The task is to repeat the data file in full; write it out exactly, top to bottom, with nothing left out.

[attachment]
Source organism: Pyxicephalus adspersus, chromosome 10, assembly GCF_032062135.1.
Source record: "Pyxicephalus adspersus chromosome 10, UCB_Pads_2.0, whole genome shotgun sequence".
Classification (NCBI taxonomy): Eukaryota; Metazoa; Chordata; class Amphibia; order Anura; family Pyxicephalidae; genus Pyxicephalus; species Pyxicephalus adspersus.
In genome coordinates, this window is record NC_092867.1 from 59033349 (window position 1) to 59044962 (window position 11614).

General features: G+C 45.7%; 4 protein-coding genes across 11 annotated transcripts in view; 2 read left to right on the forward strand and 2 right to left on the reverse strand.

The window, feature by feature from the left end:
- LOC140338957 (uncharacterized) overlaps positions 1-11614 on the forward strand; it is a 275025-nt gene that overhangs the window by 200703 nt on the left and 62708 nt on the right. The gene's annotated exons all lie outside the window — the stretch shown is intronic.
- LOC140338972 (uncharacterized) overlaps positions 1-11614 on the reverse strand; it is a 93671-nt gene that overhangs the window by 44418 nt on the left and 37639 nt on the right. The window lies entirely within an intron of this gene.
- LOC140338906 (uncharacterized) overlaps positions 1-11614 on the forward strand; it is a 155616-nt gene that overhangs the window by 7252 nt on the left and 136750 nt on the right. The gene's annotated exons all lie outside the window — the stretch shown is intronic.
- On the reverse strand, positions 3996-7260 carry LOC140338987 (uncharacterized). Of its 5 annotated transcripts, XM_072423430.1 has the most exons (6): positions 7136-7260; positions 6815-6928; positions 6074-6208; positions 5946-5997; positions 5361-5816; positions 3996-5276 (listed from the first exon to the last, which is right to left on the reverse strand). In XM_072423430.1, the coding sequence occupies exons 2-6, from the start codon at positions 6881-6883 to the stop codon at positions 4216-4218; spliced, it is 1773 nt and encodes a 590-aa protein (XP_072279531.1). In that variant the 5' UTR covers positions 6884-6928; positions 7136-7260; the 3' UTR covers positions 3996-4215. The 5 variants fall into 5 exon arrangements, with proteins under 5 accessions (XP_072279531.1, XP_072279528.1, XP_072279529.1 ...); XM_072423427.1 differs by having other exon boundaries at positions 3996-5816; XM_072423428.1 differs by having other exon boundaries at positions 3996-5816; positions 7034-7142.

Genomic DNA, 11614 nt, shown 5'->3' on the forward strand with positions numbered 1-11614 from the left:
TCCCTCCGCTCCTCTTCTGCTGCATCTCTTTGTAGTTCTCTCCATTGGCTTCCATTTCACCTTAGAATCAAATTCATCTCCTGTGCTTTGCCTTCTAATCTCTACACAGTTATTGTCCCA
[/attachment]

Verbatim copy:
Source organism: Pyxicephalus adspersus, chromosome 10, assembly GCF_032062135.1.
Source record: "Pyxicephalus adspersus chromosome 10, UCB_Pads_2.0, whole genome shotgun sequence".
Classification (NCBI taxonomy): Eukaryota; Metazoa; Chordata; class Amphibia; order Anura; family Pyxicephalidae; genus Pyxicephalus; species Pyxicephalus adspersus.
In genome coordinates, this window is record NC_092867.1 from 59033349 (window position 1) to 59044962 (window position 11614).

General features: G+C 45.7%; 4 protein-coding genes across 11 annotated transcripts in view; 2 read left to right on the forward strand and 2 right to left on the reverse strand.

The window, feature by feature from the left end:
- LOC140338957 (uncharacterized) overlaps positions 1-11614 on the forward strand; it is a 275025-nt gene that overhangs the window by 200703 nt on the left and 62708 nt on the right. The gene's annotated exons all lie outside the window — the stretch shown is intronic.
- LOC140338972 (uncharacterized) overlaps positions 1-11614 on the reverse strand; it is a 93671-nt gene that overhangs the window by 44418 nt on the left and 37639 nt on the right. The window lies entirely within an intron of this gene.
- LOC140338906 (uncharacterized) overlaps positions 1-11614 on the forward strand; it is a 155616-nt gene that overhangs the window by 7252 nt on the left and 136750 nt on the right. The gene's annotated exons all lie outside the window — the stretch shown is intronic.
- On the reverse strand, positions 3996-7260 carry LOC140338987 (uncharacterized). Of its 5 annotated transcripts, XM_072423430.1 has the most exons (6): positions 7136-7260; positions 6815-6928; positions 6074-6208; positions 5946-5997; positions 5361-5816; positions 3996-5276 (listed from the first exon to the last, which is right to left on the reverse strand). In XM_072423430.1, the coding sequence occupies exons 2-6, from the start codon at positions 6881-6883 to the stop codon at positions 4216-4218; spliced, it is 1773 nt and encodes a 590-aa protein (XP_072279531.1). In that variant the 5' UTR covers positions 6884-6928; positions 7136-7260; the 3' UTR covers positions 3996-4215. The 5 variants fall into 5 exon arrangements, with proteins under 5 accessions (XP_072279531.1, XP_072279528.1, XP_072279529.1 ...); XM_072423427.1 differs by having other exon boundaries at positions 3996-5816; XM_072423428.1 differs by having other exon boundaries at positions 3996-5816; positions 7034-7142.

Genomic DNA, 11614 nt, shown 5'->3' on the forward strand with positions numbered 1-11614 from the left:
TCCCTCCGCTCCTCTTCTGCTGCATCTCTTTGTAGTTCTCTCCATTGGCTTCCATTTCACCTTAGAATCAAATTCATCTCCTGTGCTTTGCCTTCTAATCTCTACACAGTTATTGTCCCA